The enemies in the game are tough.  Let the turrets do the dirty work!

The art style of Prey is a mostly realistic but slightly stylized aesthetic that is not unlike Arkane's other well-known series, Dishonored.  It is a good looking game overall with an impressive amount of detail given to its environments.  Prey fares well in the audio department as well.  Being a more atmospheric experience, there is not much music heard throughout the game, but the music that is present is well done.  The voice acting, while nothing to write home about, is also well done, and the sound design is great, particularly the inclusion of some helpful audio cues that warn you if you've been spotted by an enemy.

Overall, Prey feels like an amalgamation of many revered classics.  Whether intentional or not, I couldn't help but feel like the developers were inspired by the likes of Half-Life, Deus Ex, System Shock/BioShock, and probably others as well.  However, I still feel like Prey has an identity of its own and is not simply derivative of these other games that influenced it.  Prey is a game that I can highly recommend to anyone who enjoys more cerebral first-person shooters; however, those that prefer more gratuitous action from beginning to end may become frustrated by the game's slower pace.  With all of the great new releases 2017 has seen so far and all of the ones on the way, Prey may unfortunately get lost in the shuffle, but it is definitely one that gamers should keep on their radar.



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Comments
 
Great review! I really hope we see a sequel to this game. I really like how some of the enemies have names above them. It humanizes some of the enemies you faces as it isn't just some blob it's Harry Smith from accounting. The scene of installing your first Neuromod was amazing too. I loved the callback to the System Shock devs by calling the server Looking Glass.  If you liked the Bioshock series do yourself a favor and play this game.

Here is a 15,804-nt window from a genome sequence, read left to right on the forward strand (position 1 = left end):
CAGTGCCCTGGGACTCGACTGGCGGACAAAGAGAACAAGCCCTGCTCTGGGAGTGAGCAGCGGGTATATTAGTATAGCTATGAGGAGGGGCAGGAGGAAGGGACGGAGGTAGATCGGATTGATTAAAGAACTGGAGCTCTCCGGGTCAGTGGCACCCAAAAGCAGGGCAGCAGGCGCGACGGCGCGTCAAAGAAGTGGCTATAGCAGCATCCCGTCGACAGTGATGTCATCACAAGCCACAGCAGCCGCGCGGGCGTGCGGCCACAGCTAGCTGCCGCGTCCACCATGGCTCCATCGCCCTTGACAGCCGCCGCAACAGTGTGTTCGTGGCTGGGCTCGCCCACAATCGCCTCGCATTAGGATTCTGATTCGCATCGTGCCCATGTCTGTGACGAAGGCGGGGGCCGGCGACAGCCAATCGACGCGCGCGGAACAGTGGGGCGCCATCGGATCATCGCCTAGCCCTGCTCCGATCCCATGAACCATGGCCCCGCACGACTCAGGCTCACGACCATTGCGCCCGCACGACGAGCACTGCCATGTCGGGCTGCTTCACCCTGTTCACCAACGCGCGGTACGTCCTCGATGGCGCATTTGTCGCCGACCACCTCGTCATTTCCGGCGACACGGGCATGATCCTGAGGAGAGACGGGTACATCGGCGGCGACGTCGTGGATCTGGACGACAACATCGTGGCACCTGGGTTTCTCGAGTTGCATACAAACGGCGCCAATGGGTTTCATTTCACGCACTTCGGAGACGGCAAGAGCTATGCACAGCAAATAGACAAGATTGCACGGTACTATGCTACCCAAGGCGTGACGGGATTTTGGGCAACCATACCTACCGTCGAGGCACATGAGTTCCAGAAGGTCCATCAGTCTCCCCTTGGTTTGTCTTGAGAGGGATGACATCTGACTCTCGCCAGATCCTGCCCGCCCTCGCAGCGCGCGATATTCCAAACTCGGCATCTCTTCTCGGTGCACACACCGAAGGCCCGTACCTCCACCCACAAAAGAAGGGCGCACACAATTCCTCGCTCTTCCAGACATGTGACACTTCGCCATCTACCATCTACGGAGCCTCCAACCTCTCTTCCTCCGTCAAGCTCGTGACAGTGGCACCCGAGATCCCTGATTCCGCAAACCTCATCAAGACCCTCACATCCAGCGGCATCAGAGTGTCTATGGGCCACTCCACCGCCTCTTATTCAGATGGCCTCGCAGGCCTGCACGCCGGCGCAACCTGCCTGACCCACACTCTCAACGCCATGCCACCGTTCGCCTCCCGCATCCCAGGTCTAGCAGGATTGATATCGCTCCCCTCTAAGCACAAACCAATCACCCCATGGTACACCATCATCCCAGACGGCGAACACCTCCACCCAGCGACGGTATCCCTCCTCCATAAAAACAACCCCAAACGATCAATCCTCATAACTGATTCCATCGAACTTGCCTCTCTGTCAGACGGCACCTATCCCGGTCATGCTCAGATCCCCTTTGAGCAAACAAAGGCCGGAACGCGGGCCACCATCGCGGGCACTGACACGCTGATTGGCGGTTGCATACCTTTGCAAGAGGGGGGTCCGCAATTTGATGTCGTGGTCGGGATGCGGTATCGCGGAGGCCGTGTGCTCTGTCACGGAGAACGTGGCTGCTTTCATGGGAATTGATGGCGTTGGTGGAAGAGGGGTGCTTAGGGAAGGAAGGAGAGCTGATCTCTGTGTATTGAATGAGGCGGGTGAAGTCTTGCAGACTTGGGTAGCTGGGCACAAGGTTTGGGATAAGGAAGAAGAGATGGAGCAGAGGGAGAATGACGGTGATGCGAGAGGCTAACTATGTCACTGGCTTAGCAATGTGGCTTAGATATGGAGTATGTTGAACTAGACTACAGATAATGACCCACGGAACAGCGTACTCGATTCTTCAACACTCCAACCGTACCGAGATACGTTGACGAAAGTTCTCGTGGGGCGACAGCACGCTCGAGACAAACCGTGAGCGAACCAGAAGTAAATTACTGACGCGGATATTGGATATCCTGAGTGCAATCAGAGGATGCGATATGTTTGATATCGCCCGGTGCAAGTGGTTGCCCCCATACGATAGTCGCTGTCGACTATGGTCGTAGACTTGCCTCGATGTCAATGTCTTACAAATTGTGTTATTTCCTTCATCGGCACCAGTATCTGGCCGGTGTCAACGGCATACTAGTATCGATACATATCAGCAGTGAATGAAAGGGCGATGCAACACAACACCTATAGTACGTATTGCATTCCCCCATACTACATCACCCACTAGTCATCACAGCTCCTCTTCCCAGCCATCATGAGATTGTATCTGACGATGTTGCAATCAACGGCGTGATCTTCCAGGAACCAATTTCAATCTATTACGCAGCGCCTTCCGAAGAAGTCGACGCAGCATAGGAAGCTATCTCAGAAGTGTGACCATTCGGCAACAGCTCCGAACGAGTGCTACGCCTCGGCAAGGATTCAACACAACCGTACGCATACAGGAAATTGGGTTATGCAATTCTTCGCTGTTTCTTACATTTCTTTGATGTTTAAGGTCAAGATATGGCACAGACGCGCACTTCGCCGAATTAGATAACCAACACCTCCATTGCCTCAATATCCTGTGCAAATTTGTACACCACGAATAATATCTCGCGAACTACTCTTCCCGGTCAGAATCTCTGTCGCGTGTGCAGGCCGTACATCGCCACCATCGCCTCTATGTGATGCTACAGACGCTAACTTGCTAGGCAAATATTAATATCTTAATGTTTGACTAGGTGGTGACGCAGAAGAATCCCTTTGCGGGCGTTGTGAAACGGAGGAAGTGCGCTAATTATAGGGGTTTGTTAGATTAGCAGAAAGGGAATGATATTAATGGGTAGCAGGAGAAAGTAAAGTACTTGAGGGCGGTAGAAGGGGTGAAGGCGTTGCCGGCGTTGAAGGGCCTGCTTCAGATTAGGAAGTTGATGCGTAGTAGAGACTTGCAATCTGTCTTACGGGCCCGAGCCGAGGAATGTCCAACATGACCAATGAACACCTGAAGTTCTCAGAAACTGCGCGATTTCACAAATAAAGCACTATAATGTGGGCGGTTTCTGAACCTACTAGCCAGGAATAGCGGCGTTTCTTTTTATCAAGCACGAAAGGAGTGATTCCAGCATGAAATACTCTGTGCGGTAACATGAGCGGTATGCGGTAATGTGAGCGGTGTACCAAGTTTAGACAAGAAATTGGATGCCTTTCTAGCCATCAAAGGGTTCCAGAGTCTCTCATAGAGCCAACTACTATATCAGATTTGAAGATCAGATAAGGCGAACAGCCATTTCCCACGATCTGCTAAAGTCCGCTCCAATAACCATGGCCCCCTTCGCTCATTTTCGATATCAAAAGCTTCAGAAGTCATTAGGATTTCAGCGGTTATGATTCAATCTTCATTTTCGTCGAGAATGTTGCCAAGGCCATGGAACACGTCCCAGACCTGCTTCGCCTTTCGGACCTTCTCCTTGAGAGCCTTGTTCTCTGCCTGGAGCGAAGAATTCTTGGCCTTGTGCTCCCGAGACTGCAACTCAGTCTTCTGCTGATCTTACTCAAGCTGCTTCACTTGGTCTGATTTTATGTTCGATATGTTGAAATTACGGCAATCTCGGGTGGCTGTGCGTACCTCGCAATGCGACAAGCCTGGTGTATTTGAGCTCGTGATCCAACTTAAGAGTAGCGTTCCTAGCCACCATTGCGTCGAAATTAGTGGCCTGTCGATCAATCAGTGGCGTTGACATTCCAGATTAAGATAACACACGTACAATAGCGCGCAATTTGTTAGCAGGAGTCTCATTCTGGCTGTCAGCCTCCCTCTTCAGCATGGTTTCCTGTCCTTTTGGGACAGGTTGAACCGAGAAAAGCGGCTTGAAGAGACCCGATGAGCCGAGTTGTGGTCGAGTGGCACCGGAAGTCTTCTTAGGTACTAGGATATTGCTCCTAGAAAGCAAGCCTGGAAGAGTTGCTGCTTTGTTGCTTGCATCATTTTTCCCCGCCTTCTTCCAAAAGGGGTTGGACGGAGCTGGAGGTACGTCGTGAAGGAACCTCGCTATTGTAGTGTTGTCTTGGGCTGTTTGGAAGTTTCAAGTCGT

I enjoyed this review! These kinds of games - Prey, Dishonored, Deus Ex - sound like something I should love. On paper at least. I like being able to approach obstacles in different ways and personalize my character. But in practice - they just never click with me. I was so exited for Prey this year, but after playing the demo I decided to pass on it. It was the combat mainly that I couldn't get into which is a shame since I love the setting of the game.
 
@Addicted:  Yeah, hopefully we see a follow-up in some sense, whether it's a direct sequel or something else.  I guess the next best thing for me would be the Dishonored games.  I still haven't played them yet!

@Pam:  As much as I enjoyed Prey, I can easily see how it isn't for everybody.  I remember playing the demo on PS4 and thinking that the combat felt kind of strange, but I didn't have that problem playing the full version on PC.  I'm not sure if anything changed between the demo and the full release, or the PS4 version and the PC version, or maybe I just got used to it.

Thanks for reading!